Archive for May, 2010

I Got You

Heard on the radio Nick Carter’s song “I Got You”.  Chorus of the song goes, “the world on the outside is trying to pull me in, but they can’t touch me coz I got you.”

For me, it’s often not the world outside which is trying to pull me in; it’s in me head.  My heart (or head) keeps reminding me of the past, the pain, the struggle, the shame, the failure; in an attempt to lure me into that pit.

But just as the song suggests, I have Jesus, who has been through it all but still gave up his life for that was God’s will.  Jesus has been through betrayal – what can be more painful and disappointing than being betrayed by your friend?  He’s been through denial – his closest friend “disowned” him as he was hung on the cross.  Not to mention being through the most shameful execution in Roman history.

But these are not important, what’s important is that he knew what he was here to do – to be a living sacrifice for everyone of us so that we can be reconciled to God our maker.  He asked for God’s strength and grace to face his own death.  We believers are God’s children, so if Jesus has access to God’s grace, so do we.

God, I lay before you the past pain, shame, disappointment and failure; because you are the creator and only you can heal, comfort and reconcile.  I commit these to you because I believe Jesus will cleanse them all and I can be at peace with the past, and the evil one will have no control over me with these.  Thank you for your daily grace so that I can get through one day at a time, and thank you that I have you to turn to.  Amen.


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This week I’m still reading the book of Romans in my Bible.  As I came across Romans 10 I remember my initial journey of knowing Christ.

I began attending the Wesley Mission service in 2002 and it was just a past time to begin with.  New to Sydney this was the perfect place to know people and feel some community spirit once a week.  I soon made friends with the youngsters there and of course throughout the whole time, learnt about the teaching.  I remember the church urging me to be baptised, but I was reluctant as I am unsure of my belief.  But I attended the baptism class anyway, thinking that’s one way of learning more about my belief.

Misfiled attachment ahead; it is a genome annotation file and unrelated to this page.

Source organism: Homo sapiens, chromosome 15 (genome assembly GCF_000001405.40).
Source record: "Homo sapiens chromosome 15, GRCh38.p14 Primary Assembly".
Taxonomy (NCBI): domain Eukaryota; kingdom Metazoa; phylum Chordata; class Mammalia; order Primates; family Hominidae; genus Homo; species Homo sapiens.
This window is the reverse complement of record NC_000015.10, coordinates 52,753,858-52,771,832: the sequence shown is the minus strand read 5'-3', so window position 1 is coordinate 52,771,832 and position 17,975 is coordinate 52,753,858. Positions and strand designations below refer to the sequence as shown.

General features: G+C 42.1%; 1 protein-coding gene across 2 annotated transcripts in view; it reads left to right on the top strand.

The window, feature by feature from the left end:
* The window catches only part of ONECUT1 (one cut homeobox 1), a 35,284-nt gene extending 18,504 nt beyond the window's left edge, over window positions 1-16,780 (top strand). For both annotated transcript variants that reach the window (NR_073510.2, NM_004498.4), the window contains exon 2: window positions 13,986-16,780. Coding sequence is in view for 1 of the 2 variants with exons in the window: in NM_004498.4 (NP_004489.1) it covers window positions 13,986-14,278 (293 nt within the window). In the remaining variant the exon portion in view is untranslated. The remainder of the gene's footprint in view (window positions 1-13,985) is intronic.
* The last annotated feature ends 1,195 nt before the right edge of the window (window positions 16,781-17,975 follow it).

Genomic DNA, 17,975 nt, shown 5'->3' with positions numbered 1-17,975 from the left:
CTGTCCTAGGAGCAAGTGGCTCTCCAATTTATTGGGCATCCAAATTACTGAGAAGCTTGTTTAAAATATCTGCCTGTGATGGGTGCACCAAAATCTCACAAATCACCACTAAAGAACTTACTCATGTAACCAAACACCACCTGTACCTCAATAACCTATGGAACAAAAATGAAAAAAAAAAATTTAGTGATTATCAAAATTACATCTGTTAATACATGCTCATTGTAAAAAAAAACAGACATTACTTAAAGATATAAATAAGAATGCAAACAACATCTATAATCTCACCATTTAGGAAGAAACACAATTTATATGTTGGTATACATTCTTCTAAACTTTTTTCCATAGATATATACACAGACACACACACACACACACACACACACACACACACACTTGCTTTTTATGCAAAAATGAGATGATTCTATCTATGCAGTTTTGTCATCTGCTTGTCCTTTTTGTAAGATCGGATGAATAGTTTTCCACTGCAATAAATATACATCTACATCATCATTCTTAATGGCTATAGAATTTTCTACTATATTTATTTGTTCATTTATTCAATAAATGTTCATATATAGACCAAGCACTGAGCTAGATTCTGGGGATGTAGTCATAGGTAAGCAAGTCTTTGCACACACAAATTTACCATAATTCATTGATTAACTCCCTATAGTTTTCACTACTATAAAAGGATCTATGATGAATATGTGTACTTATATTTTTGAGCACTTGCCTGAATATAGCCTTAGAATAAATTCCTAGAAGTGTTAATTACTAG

At that point in time I struggled with the notion of Jesus’ resurrection.  I mean, how can anyone be raised from the dead?  No matter who I speak with, there wasn’t anyone who could convince me of this truth; my mind was made up then and no one could change my mind about raising the dead.  I believed in God, but… raising the dead was a little beyond me at that point.

Fast forward to today, as I read Romans 10:9-10, I pondered: do I truly believe in Jesus’ resurrection and salvation; but more importantly, am I saved?

“Why can’t God raise the dead?  He created all things out of nothing, so what can be impossible for Him to do???”

This is my response.

I think I am convinced today and it is resolved forever, “it is finished”.  Amen.

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I have come to realised that I am a control freak just like my mum, I think my marriage has helped me to learn about this.  For the last few years I have tried to “grow out of it” with my conscious mind.  On days I think I still “let myself down” and continue to be controlling, meanwhile feeling frustrated when things do not go according to my will.  Other days (like today), I feel that even though I am still a control freak within, I am better at handling the consequences of things not going my way.  Praise God, I am “evolving” :0)